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Fight Director for Romeo & Juliet

Updated: May 2

Poster for Romeo & Juliet in collaboration with Stage Play Japan
I'll be working as Fight Director for Romeo & Juliet by Stage Play Japan

How it started

Several years ago, when I first started building out Quiet Flame's actor's curriculum, I was determined that we needed a rapier class. As the principle weapon of the Shakespearean Era, the rapier is by far the most widely used weapon in western theatrical stage combat and in the west, it is a main staple of a theatre actor's training. In Japan however, it is practically non-existent. As the purpose of Quiet Flame is to look beyond Japan and prepare and train actors to work on a world stage, (for both theatre and film) I was determined to not just know this skill myself, but to share it with our actors. Out here, it would be an extremely niche skill; and if there is anything I learned from being Japan's first non-Japanese stunt person, it's that there is opportunity is having a skill that no one else does. (Another great example of this is my good friend, Anthony De Longis, who got into his first Jet Li movie because of his bull whip skills.) With both luck, and determination, the program was built. Fast forward to now three years later, and through Stage Play Japan, I finally have a chance to apply these skills; as both an actor and the show's fight director in Romeo and Juliet.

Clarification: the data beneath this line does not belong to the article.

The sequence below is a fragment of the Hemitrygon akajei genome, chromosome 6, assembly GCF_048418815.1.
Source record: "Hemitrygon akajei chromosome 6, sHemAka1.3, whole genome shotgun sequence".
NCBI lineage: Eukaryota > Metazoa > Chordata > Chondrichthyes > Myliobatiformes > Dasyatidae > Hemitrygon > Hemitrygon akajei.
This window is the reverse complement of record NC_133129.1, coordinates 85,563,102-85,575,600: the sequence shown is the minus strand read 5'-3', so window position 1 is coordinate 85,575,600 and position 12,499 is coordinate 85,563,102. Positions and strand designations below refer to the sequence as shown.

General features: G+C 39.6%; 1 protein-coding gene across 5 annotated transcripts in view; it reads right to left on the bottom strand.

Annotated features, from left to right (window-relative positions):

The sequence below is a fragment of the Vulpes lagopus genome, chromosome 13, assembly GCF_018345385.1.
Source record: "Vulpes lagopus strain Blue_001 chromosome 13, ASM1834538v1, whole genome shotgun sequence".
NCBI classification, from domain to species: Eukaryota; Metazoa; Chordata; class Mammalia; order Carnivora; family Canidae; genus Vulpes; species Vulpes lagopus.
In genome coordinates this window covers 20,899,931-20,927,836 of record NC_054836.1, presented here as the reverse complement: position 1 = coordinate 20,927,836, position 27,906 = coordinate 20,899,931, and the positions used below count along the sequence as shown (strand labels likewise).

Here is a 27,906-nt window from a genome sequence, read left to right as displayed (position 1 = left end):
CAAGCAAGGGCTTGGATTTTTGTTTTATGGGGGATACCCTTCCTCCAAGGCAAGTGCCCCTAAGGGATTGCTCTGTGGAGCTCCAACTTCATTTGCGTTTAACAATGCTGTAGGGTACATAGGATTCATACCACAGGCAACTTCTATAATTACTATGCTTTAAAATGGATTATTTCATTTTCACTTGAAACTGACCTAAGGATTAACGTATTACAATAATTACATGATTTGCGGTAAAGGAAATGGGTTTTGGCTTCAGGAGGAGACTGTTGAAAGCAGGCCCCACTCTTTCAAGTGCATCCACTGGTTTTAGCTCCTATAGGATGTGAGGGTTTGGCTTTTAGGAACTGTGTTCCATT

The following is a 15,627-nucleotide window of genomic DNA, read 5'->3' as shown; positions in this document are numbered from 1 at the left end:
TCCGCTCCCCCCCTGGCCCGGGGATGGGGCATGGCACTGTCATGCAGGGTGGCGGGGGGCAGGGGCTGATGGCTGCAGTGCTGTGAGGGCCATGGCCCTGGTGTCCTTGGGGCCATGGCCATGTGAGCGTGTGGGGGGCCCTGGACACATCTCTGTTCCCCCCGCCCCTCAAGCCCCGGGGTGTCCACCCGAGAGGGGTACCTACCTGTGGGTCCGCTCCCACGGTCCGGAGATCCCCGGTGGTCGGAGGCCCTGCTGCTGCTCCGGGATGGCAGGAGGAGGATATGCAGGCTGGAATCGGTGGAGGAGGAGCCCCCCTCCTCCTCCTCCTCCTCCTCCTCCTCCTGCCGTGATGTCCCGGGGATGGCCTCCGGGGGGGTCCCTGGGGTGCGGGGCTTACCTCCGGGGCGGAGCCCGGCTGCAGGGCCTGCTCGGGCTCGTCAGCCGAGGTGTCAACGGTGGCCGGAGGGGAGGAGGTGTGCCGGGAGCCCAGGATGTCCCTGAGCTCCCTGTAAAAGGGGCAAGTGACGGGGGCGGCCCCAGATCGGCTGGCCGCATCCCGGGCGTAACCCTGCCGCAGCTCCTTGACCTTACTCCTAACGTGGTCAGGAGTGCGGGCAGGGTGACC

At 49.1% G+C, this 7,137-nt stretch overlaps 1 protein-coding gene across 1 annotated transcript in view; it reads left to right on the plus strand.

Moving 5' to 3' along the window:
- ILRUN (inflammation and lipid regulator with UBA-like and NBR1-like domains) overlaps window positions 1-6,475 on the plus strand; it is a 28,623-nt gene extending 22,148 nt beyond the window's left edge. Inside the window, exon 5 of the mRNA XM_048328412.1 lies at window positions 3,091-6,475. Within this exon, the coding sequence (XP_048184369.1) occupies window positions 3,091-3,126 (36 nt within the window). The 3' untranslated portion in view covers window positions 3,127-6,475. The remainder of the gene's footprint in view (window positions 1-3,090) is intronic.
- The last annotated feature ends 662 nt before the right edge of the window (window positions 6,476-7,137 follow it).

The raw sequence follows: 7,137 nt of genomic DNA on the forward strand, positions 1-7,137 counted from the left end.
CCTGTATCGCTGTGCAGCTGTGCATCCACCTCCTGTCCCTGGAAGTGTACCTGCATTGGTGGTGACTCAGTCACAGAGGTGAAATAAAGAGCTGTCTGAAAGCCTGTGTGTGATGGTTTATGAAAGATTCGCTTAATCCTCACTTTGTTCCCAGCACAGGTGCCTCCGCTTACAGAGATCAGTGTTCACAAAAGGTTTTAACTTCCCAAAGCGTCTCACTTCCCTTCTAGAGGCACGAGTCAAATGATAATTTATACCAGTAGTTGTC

both acting and fight director

As most of my experience has been in in film, theatre is always a new and refreshing experience for me. (I think this will be my 7th or 8th theatre experience and 2nd time working as a theatrical fight director. )

For this particular production, I will also be playing Tybalt- a quick-to-fight character much akin to the character I played in Eastbound Traffic, (Baron). albiet younger, and much more aggressive. While theatre performances are nothing new for me, (I've done 7 or 8 shows; 3 or 4 of which have had full tours), this will be my first time having to play both a character and the fight director at the same time. Thankfully however, (or perhaps by design) Tybalt isn't a character with a lot of dialog. (It would be way harder to do this if I had to play Romeo!) Still, I am very grateful to have the other Quiet Flame Instructors on board to help with developing the choreography, training the actors, etc so I can have the time to practice and rehearse myself as well.

Two of our actors in Romeo & Juliet rehearsing for a fight.
Two of our actors practicing their Rapier skills in preparation for the role.

The difference between stage combat and film combat

There are a lot of major differences that come into play when both creating and performing fight choreography for theatre vs film that will make this an interesting challenge. Some of them are as follows: 

The audience has only one perspective; and it’s a wide shot. 

In film, the fact that the camera can be maneuvered, positioned and mobilized means that the story of the fight that you are trying to tell can be told with both the big picture and the small details. Big flashy body or weapon movements can be followed up or embellished with close-ups of faces, a bead of sweat or blood falling in slow motion, or almost inperceptively small movements of the hand, food or head.